There are a few limitations to the T2prep method in this study. First, image inhomogeneity was occasionally observed in the LV myocardium in T2prep images, causing spatial variations in the calculated OEF and MVO2. This may be induced by imperfections in the 180° RF pulses (12). To address this, the number of 180° RF pulses can be adjusted in our T2prep implementation. When more 180° pulses were applied, the images showed less inhomogeneity, but this method was less sensitive to changes in myocardial oxygenation. While three 180° pulses were used as the optimal case, they were not always adequate when severe cardiac motion presented. Second, resting OEF of 0.6 was assumed in our study in order to estimate hyperemic OEF. Using the resting OEF obtained by PET in our model calculation failed to show significant improvement. This may be explained by similar resting OEF measured by PET (0.67 ± 0.2) and assumed MRI data (0.6), as well as by minimal hemodynamic differences between PET and MRI studies. Finally, the SNR in our gradient-echo sequence was relatively low. One possible solution is to use a transient TrueFISP sequence, which may be the subject of our future research.

In conclusion, a T2prep sequence with our new algorithm to determine myocardial OEF and MVO2 was validated in a canine model by the PET study. MBF quantified by our newly developed model-free deconvolution method was also validated against PET measurements. Compared to the TSE method, T2prep is more robust in patient study with easy setup and, more important, may have better precision and sensitivity. Although the completely noninvasive arterial spin labeling (ASL) technique (19) allows measurement of MBF, it cannot measure MBV for the OEF calculation. The first-pass perfusion imaging approach remains the best choice for measuring MBF and MBV needed for calculating OEF and MVO2. The proposed technique was performed in this large animal model, aiming for future clinical application detecting myocardial ischemia in human subjects. The simple two-breath-hold imaging technique allows hyperemic OEF and MVO2 measurements in one image slice, if MBF and MBV in the first-pass perfusion imaging can be quantified. Such measurements may help monitor myocardial function and metabolism in patients with either regional or global ischemia, and may allow consecutive assessments of dose-responses in the myocardium to various therapeutic interventions.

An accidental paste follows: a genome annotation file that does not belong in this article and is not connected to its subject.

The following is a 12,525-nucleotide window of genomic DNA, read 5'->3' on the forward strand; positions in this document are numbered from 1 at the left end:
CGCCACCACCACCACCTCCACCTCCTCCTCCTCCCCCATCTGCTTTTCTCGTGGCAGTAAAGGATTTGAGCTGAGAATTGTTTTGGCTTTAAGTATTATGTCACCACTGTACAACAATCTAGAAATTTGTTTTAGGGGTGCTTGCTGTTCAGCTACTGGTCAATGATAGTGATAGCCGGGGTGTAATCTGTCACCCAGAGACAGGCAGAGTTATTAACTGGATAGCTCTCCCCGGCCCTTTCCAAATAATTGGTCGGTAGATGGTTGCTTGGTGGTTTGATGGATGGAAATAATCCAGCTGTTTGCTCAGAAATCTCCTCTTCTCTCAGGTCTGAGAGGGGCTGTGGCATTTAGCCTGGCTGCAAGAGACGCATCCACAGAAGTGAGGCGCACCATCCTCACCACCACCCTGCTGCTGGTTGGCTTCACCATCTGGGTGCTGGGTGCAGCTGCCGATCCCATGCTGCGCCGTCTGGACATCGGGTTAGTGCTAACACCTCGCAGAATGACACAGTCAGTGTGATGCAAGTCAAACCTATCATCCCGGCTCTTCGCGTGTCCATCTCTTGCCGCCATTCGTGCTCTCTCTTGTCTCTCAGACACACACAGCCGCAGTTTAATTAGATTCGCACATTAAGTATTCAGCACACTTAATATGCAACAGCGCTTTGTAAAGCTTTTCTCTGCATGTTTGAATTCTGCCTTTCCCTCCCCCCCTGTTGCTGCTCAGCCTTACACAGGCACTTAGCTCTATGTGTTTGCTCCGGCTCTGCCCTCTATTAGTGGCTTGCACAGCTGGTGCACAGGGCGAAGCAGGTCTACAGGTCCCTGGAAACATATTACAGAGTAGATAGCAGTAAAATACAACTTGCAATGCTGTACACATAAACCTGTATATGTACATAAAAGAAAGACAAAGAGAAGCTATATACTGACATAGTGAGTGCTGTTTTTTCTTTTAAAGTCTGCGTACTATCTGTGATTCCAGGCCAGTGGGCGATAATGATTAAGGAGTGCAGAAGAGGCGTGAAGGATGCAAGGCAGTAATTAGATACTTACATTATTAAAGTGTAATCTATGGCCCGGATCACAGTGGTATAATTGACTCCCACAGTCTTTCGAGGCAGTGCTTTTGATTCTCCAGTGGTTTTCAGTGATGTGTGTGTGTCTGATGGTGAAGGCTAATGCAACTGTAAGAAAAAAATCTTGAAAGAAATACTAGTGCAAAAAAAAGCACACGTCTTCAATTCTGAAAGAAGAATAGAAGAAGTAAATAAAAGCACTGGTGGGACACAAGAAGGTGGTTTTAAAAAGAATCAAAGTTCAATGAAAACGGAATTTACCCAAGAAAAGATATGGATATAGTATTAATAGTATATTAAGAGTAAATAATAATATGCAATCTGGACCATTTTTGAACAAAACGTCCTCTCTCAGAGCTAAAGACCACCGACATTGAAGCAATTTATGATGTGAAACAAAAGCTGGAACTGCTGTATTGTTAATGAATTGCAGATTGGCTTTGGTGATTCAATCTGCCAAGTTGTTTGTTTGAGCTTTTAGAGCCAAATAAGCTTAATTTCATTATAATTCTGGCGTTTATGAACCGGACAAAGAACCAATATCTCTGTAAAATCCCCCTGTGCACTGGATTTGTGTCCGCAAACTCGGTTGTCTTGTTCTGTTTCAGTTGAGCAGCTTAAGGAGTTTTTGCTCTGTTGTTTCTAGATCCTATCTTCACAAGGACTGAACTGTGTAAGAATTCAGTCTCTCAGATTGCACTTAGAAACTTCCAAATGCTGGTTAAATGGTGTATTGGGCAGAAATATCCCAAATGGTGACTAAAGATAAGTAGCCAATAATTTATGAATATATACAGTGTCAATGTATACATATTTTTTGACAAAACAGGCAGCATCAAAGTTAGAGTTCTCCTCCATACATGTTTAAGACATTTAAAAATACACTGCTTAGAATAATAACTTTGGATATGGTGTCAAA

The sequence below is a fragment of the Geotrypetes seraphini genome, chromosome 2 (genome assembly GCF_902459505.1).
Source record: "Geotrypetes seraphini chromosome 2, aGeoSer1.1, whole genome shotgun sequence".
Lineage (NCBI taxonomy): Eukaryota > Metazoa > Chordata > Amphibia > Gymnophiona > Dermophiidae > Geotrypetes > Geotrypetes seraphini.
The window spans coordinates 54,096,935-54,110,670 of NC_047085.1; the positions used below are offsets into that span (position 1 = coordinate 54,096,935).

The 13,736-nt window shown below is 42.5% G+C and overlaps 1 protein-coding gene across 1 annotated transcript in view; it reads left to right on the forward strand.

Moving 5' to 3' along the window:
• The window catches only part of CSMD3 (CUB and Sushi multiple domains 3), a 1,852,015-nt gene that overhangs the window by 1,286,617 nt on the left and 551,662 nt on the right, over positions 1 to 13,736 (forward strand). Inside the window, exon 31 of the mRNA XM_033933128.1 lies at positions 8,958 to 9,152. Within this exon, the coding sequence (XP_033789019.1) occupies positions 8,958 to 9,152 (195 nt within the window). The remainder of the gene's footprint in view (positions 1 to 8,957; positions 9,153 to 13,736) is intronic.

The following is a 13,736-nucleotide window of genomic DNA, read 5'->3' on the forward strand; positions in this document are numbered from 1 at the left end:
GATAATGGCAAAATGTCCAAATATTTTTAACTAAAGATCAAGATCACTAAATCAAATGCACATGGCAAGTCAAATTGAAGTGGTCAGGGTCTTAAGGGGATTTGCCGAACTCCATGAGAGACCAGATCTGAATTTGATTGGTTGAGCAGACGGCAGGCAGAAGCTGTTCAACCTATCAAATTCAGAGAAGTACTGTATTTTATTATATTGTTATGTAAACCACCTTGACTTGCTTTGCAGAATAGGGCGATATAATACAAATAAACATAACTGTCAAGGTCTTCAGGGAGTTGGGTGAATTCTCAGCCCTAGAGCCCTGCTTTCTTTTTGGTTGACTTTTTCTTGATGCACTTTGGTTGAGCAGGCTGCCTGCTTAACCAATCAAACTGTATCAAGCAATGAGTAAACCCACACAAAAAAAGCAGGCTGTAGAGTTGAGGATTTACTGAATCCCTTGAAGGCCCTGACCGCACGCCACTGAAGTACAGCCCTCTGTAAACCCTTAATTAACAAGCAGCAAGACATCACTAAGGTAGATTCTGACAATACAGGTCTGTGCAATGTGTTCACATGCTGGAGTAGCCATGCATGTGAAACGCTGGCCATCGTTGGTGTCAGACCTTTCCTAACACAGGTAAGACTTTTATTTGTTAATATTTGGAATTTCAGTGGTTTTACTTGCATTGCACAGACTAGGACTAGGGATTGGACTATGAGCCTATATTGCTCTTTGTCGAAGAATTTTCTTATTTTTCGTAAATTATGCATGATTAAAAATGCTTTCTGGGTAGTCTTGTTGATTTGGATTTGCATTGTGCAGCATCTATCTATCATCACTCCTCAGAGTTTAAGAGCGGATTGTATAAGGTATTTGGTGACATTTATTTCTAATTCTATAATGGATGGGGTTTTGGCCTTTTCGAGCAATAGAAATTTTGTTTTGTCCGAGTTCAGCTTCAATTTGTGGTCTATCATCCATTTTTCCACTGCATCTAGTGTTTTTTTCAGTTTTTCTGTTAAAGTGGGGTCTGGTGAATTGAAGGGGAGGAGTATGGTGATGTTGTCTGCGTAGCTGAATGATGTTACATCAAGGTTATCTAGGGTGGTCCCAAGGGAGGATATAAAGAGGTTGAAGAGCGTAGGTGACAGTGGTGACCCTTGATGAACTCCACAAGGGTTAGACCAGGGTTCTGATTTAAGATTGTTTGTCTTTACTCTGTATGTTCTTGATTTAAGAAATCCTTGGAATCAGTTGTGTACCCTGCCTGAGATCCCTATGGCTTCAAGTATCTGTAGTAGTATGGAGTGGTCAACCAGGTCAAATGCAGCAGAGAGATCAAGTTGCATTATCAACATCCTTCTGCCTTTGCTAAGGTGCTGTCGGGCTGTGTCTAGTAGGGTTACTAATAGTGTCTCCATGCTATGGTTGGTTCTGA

We thank Pamela Baum, Susie Grathwohl, and Terry Sharp for animal preparation and assistance with PET imaging. We also thank Pilar Herrero and Zulfia Kisrieva-Ware for assisting with PET data analysis, as well as Laura Schollmeyer for assisting with editing of the article.


Myocardial T2prep images were analyzed with the T2-weighted signal intensities at rest and during the stress were obtained at different TEs. Theoretically, R20t and R21t can be determined through Eqs. [1–3] by applying multivariate nonlinear regression. However, it was found that nonlinear fitting was not stable since three parameters needed to be calculated from only five data points. We have thus developed the following “linear” procedures to calculate these parameters and hyperemic myocardial regional OEF.

  • 1Using a single-variable nonlinear regression, apparent T2apparent values are first calculated at rest and during the stress; S0 is obtained as well, but not used in the calculation of OEF.
  • 2With an assumed or PET-measured resting OEF, R2b is calculated at rest for each TE using Eq. [2], and the R2t is calculated using Eq. [1] with MBV obtained from the perfusion measurement at rest.
  • 3In Eq. [3], R2t is linearly correlated with R20t and R21t by only the single independent variable term OEF2MBV2τ2, where τ = TE/3; R20t (the intercept) and R21t (slope) can be obtained by linear fitting of this equation.
  • 4Having determined R20t, R21t, and hyperemic MBV, the relationship (calibration curve) of hyperemic T2apparent and hyperemic OEF can be derived using Eq. [1]. Based on T2apparent during the stress from procedure 1), myocardial OEF during the stress can be derived.